Business Maverick

BUSINESS MAVERICK

Real estate investors face dividend drought

Real estate investors face dividend drought
Keillen Ndlovu, the head of listed property funds at Stanlib, says Reits have no choice but to postpone dividend payments because they cannot sell assets to free up cash and shore up balance sheets. (Photo: Rawpixel)

Income investors have been left reeling in recent weeks as several JSE-listed real estate companies have deferred the payment of dividends worth nearly R5bn to shore up their balance sheets against the Covid-19 disruption.

Michael* is a 72-year-old pensioner who relies on dividends declared by JSE-listed real estate companies to fund the golden years of his life.

Unlike other asset classes on the JSE, real estate companies, or real estate investment trusts (Reits) guarantee investors regular dividend payments. This is something that appealed to Michael because he wanted a consistent income stream during his years of retirement.

“My wife and I, who have both retired, receive a big part of our pension money directly from the dividends declared and paid by Reits. Without this regular income, our livelihoods will be affected,” the Johannesburg-based pensioner told Business Maverick.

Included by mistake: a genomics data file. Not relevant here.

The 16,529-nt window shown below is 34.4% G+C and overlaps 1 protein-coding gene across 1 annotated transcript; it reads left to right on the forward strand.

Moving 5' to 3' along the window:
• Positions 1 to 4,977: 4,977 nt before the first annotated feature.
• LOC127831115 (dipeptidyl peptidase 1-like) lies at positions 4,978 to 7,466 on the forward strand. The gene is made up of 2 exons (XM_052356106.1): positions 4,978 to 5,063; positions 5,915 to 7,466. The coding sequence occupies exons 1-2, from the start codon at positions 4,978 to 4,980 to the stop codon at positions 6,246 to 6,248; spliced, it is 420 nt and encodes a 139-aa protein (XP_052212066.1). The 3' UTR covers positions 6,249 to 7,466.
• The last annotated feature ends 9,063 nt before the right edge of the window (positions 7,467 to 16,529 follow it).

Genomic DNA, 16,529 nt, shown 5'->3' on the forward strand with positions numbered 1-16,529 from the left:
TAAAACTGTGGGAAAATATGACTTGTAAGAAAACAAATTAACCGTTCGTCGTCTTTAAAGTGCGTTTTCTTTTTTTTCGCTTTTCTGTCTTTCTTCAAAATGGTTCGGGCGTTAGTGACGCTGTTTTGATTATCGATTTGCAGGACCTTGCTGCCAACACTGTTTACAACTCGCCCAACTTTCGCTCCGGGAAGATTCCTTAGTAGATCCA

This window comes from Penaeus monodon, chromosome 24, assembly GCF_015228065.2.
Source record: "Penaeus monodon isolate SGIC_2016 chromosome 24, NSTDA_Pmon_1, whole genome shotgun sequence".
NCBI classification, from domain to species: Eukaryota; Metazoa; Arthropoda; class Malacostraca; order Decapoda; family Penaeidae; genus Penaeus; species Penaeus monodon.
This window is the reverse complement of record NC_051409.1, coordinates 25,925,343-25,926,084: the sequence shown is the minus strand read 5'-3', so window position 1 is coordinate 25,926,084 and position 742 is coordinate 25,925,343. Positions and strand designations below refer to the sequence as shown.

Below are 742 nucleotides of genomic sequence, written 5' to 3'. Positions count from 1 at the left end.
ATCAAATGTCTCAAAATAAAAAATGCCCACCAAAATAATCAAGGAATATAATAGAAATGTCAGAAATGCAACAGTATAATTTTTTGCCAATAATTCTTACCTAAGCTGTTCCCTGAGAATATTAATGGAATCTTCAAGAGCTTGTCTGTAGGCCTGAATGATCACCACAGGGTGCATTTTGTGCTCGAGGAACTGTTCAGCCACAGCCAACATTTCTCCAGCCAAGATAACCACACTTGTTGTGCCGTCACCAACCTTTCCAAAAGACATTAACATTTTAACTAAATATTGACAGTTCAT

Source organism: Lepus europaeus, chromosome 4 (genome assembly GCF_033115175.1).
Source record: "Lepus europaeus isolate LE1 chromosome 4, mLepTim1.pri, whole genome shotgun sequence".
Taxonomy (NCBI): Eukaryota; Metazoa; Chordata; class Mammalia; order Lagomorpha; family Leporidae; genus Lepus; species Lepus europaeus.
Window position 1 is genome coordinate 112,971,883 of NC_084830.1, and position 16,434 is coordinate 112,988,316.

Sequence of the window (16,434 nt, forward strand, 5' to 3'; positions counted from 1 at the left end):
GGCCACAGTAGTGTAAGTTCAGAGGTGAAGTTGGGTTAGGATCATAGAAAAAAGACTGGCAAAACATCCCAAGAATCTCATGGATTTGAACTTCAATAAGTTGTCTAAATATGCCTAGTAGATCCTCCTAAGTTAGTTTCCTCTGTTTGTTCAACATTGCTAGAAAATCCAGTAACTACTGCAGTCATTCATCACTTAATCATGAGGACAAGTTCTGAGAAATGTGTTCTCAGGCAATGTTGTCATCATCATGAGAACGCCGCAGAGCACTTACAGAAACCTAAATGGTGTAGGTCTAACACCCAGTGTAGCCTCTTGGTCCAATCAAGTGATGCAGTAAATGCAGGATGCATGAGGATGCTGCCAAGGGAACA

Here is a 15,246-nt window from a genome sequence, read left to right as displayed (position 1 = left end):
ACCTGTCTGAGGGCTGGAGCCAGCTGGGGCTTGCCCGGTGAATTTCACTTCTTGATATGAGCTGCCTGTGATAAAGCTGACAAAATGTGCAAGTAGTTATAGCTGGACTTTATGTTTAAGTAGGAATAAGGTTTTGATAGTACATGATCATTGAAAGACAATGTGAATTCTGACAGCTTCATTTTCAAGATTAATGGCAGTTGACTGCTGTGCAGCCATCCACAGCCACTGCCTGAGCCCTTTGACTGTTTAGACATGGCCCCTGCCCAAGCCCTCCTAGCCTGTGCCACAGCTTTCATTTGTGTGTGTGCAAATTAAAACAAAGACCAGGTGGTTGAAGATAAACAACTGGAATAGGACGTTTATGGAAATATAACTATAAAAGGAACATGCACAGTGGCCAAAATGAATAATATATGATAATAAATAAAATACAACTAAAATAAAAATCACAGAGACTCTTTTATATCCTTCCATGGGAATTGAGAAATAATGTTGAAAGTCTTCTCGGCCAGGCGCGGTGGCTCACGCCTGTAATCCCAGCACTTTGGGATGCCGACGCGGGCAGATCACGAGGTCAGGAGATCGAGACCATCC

Their livelihoods have already been affected because, in recent weeks, a number of Reits have decided to defer the payment of interim dividends to a later stage. 

The disruption of Covid-19 has pushed some companies to preserve cash in order to shore up their balance sheets instead of rewarding investors with regular dividends. Reits that have adopted this position – by either cancelling previously declared dividends or postponing the payment of dividends – include Redefine Properties, Hyprop Investments, SA Corporate Real Estate and Octodec Investments.

The deferred or cancelled dividend payments to investors, including withholding tax due to the South African Revenue Service (SARS) by Reits, amounts to nearly R5-billion (see below table). 

Source: Financial results of Reits. Compiled by author

Reits, which own shopping malls, office properties, warehouses, and other types of properties that are occupied by businesses (or tenants), usually pay out dividends to investors from rental income they generate. Reits are required by law (such as the Income Tax Act) to pay at least 75% of their distributable income as dividends to investors within four months of their financial year-end period. Companies that don’t comply with this requirement stand to lose their Reit status, and associated tax benefits such as the dividends declared being taxed by SARS in the hands of investors, not the companies.

Covid-19 lockdown hits Reits

Since Reit and associated tax laws were introduced in 2013, companies have usually gone beyond the 75% minimum requirement by paying 100% of their distributable income to investors as dividends. But this is all about to change.

The closure of non-essential businesses such as restaurants and clothing retailers during the hard Covid-19 lockdown — over five weeks, starting 27 March — affected their ability to pay rent. And if tenants struggle to pay rent, the rental income of Reits will be impacted, curtailing their ability to pay dividends to investors.